timberline geodesic domes timberline geodesic domes
timberline geodesic domes
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timberline geodesic domes
timberline geodesic domes timberline geodesic domes



Energy savings and unique appearance are a few of the angles to consider
News Home & Style Editor
Photos by Robert Kirkham/Buffalo News

The windows have a unique shape and remain uncovered, allowing ample light to flood the dome home of George Gertz and Sharon Kelly.

As George Gertz tells it, when he and Sharon Kelly were first married, she said to him: "I want you to build me a home."

Today he tells her: "I thought you said, "I want you to build me a dome.' "

Which is exactly what the couple did on five acres of land in Marilla almost 10 years ago.

Geodesic homes have been around for decades, and there are others in the area, but the spherical shape and triangular construction still make passers-by wonder if the beings living inside could possibly have antennas growing out of their heads.

The concept is alien, even if the homeowners are not.

In this case, Kelly is a partner in Hodgson Russ, a Buffalo law firm. Gertz, who acted as main contractor during construction, worked in the printing industry for 30 years and now is a kitchen designer for Kitchen and Bath Unlimited, Cheektowaga.

Dome homes had been on Gertz's mind since high school, when he learned about them in a mechanical drawing class.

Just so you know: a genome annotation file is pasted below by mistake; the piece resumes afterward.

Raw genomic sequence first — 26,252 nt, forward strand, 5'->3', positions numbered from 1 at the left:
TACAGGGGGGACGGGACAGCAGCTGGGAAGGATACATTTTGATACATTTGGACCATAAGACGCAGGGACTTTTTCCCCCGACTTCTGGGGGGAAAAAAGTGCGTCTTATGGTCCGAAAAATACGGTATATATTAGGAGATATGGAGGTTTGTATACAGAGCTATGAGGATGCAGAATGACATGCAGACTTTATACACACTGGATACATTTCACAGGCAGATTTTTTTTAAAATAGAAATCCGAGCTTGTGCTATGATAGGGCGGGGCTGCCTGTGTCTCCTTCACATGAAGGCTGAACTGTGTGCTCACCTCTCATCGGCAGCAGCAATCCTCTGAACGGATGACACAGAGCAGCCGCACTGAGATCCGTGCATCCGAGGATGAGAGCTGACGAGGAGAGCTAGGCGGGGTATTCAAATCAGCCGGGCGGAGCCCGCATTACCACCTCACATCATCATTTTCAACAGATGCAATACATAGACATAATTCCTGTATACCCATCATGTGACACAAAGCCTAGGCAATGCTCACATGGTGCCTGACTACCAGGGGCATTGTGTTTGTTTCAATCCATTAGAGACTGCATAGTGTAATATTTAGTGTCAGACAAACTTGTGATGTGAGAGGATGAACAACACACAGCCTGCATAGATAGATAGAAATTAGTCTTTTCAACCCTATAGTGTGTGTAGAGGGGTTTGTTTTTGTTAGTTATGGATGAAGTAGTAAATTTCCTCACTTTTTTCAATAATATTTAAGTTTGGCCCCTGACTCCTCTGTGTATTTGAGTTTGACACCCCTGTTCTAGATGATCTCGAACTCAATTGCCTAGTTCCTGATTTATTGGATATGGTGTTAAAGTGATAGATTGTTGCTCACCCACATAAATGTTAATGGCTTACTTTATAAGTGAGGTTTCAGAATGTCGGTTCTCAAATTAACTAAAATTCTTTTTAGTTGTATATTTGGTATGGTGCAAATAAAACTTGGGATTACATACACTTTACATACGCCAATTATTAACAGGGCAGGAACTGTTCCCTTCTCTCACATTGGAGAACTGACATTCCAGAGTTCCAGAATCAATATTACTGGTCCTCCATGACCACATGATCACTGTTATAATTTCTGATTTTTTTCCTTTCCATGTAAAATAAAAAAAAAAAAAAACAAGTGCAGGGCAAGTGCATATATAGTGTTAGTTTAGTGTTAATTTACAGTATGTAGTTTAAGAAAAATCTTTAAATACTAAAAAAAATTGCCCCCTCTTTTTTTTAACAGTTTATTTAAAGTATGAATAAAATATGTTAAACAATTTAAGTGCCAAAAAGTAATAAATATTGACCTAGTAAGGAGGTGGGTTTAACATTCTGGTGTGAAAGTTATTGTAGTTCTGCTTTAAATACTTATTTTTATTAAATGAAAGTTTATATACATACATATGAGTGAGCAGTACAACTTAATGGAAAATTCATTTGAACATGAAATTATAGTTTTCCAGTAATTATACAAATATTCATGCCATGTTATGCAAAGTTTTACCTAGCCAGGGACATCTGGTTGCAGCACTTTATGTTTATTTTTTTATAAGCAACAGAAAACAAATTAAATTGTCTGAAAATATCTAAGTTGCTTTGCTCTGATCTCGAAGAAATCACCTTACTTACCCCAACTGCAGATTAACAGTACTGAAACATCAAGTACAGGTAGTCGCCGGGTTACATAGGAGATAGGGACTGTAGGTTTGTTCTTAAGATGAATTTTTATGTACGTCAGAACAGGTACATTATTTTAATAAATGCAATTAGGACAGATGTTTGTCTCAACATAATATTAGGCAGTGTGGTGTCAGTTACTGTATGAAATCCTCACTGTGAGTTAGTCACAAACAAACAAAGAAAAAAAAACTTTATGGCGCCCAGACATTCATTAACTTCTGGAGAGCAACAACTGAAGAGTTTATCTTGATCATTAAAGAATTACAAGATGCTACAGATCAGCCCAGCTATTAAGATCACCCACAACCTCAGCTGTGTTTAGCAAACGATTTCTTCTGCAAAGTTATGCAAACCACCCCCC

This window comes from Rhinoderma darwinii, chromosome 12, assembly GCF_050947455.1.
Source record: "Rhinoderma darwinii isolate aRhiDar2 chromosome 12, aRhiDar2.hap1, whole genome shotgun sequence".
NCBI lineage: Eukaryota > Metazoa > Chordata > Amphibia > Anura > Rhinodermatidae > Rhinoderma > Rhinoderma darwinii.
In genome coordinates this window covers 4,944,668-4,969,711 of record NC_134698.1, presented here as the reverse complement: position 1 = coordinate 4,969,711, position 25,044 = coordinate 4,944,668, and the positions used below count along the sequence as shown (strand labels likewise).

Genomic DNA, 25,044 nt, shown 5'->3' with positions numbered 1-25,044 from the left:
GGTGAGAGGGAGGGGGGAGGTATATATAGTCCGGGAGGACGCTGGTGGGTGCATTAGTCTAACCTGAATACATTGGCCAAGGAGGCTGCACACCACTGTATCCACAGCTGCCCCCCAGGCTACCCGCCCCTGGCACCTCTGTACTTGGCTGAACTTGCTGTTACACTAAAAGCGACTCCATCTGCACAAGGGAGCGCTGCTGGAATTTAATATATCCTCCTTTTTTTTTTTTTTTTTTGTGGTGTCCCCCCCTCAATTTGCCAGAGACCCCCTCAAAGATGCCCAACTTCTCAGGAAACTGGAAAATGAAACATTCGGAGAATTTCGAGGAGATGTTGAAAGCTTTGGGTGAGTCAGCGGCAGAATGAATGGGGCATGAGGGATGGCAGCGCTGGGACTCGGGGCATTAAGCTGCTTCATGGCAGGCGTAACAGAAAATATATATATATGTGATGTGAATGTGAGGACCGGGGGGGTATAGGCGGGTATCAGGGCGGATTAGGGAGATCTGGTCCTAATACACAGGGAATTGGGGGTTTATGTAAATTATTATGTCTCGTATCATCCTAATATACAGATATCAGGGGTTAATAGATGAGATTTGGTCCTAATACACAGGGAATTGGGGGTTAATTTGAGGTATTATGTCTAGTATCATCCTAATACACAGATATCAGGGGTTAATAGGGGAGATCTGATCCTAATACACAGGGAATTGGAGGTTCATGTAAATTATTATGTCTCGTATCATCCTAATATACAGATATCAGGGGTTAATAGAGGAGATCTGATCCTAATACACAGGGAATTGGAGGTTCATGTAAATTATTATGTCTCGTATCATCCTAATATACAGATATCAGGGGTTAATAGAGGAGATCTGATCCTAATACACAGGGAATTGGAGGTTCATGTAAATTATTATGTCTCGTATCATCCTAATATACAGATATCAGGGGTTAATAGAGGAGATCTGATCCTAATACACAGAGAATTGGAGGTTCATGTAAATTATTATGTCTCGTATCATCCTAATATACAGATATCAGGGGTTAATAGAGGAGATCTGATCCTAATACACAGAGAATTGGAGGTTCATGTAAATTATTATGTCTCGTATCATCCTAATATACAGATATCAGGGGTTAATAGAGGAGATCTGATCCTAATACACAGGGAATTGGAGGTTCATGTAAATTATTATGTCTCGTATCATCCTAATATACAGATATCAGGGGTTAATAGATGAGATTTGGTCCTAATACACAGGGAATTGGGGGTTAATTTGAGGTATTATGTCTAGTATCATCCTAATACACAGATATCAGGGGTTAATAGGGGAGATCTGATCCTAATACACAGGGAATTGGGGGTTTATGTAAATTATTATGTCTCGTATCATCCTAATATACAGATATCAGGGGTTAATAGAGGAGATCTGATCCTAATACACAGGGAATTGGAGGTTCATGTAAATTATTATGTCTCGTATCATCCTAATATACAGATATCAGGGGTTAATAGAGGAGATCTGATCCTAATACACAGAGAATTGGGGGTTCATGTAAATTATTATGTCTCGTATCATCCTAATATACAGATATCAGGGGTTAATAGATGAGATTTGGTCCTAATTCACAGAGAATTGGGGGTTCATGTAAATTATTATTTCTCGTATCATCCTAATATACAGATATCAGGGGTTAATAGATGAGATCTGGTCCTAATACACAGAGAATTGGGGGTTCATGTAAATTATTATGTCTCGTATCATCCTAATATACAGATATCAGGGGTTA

"I always dreamed not to just own one but to build one," he said.

They even had the spot to build. Gertz already owned the land on which the dome now sits (actually, the two domes; the attached three-car garage also is a dome.)

And Gertz, who took two years off from work to complete the project, had the time - as did his good friend, Ron Zimpfer, a now-retired industrial arts teacher who had the summer off.

Those who are attracted to dome homes like their unique look (including walls that are triangular or curved); open floor plan; high multiangled ceilings; triangular skylights, and energy efficiency.

Mechanical engineer/syndicated newspaper columnist James Dulley has written about the advantages of geodesic domes.

"The spherical shape of a dome home provides the greatest indoor living space with the least exterior wall/roof area. Since the amount of heat loss during the winter (heat gain during the summer) is directly related to the amount of exterior wall area, dome homes are inherently energy efficient," he wrote in one of his columns.

For example, Kelly and Gertz have gas heating, but they actually heat mostly using the wood stove in their living room. Gertz said they went through five cords of wood last winter (he cuts the wood himself) and spent less than $600 in heating bills.

Domes also are structurally sound and have been known to withstand tornadoes.

"The geodesic design is unique in that once it is completely assembled, the exterior of the structure is self-supporting. With the smooth circular exterior, winds pass smoothly over the exterior without creating strong pressure differences from side to side. This is why they survive storms," wrote Dulley, noting that dome homes also do not have to be contemporary or futuristic-looking.

Non-dome room extensions with large vertical windows, sun rooms, etc. can produce any exterior homeowners desire.